Oil prices ease, US crude stock build fuels demand fears

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TOKYO: Oil prices eased early on Thursday after a larger-than-expected build in U.S. crude stockpiles stoked worries about slow demand, while signs that U.S. interest rates could remain elevated for longer also added to pressure.

Brent crude futures fell 22 cents, or 0.3%, to $83.46 a barrel by 0124 GMT. U.S. West Texas Intermediate crude futures were down 30 cents, or 0.4%, to $78.24 a barrel.

U.S. crude oil stockpiles rose while gasoline and distillate inventories fell last week as refiners ran at below seasonal lows due to planned and unplanned outages, the Energy Information Administration said on Wednesday.

Crude inventories rose for the fifth consecutive week, increasing by 4.2 million barrels to 447.2 million barrels in the week ended Feb. 23, the EIA said, compared with analysts’ expectations in a Reuters poll for a 2.7 million-barrel rise.

“Large stockpiles heightened investors’ worries over a slow economy and reduced oil demand in the U.S.,” said Satoru Yoshida, a commodity analyst with Rakuten Securities.

“The anticipation of delayed U.S. rate cuts also weighed on the market sentiment as it could undermine oil demand,” he said. High borrowing costs typically reduce economic growth and oil demand. Traders have already dialled back expectations for U.S. interest rate cuts after a slew of strong data, including hot consumer price index and producer price index readings. They expect an easing cycle to kick off in June, compared with the start of 2024 when bets were on March.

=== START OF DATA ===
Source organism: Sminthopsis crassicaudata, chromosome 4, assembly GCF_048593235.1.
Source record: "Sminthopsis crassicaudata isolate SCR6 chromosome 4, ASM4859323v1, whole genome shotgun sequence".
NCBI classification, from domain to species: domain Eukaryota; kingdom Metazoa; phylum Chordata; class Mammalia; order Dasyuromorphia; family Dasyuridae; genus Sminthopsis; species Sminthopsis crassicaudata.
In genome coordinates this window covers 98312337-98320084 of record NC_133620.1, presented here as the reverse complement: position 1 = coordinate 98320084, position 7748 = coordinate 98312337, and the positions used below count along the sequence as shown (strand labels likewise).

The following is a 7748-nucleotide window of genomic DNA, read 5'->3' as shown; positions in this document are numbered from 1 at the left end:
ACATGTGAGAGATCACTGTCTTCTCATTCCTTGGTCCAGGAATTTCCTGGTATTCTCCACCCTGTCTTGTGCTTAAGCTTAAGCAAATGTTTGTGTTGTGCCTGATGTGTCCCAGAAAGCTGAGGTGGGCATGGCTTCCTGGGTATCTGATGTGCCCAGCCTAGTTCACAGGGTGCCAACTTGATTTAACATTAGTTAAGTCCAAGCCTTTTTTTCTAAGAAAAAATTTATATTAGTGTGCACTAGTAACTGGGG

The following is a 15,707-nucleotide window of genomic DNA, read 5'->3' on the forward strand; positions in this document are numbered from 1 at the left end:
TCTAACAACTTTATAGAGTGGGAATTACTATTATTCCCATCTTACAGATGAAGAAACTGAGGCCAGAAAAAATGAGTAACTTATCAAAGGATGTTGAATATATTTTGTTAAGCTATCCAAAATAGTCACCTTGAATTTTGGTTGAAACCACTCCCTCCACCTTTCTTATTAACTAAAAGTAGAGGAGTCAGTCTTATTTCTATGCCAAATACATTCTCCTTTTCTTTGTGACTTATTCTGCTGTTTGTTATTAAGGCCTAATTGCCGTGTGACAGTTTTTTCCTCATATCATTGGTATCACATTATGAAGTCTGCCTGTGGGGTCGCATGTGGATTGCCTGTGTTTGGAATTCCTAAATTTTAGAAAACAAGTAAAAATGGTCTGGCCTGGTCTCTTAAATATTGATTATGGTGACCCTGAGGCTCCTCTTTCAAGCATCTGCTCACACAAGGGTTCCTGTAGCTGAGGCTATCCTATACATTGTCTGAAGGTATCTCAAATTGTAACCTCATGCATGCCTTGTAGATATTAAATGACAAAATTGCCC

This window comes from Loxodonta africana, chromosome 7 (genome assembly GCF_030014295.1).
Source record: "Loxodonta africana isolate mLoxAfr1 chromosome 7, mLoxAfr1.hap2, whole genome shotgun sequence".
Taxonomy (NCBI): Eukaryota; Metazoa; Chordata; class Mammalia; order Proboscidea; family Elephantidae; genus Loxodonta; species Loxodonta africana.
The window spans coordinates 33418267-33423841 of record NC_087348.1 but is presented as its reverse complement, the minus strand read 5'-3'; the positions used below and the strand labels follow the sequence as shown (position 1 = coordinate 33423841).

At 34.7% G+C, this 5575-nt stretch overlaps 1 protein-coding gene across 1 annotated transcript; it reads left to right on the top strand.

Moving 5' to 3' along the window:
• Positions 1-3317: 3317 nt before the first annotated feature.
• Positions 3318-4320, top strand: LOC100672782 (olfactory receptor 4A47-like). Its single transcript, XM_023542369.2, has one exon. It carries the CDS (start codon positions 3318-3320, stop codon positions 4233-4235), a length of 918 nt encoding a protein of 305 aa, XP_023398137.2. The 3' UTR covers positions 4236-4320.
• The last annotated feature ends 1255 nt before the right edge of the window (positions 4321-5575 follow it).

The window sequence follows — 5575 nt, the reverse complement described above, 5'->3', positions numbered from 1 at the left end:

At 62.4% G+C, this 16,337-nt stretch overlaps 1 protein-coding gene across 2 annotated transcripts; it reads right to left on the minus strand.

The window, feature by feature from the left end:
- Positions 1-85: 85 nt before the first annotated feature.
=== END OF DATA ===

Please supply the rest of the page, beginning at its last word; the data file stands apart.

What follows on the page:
Market participants are now waiting for the U.S. personal consumption expenditures price index, the Fed’s preferred measure of inflation, for more trading cues.

The index, to be released on Thursday, is expected to show prices ticked up 0.3% on a monthly basis in January.

Still, the conflict in the Middle East is expected to keep a floor under oil prices, Rakuten’s Yoshida said.

Hamas urged Palestinians on Wednesday to march to Jerusalem’s Al-Aqsa Mosque at the start of Ramadan next month, raising the stakes in negotiations for a truce in Gaza, which U.S. President Joe Biden hopes will be in place by then.

But both Israel and Hamas have played down the prospects for a truce and Qatari mediators have said the most contentious issues are still unresolved. (Reporting by Yuka Obayashi; Editing by Himani Sarkar)

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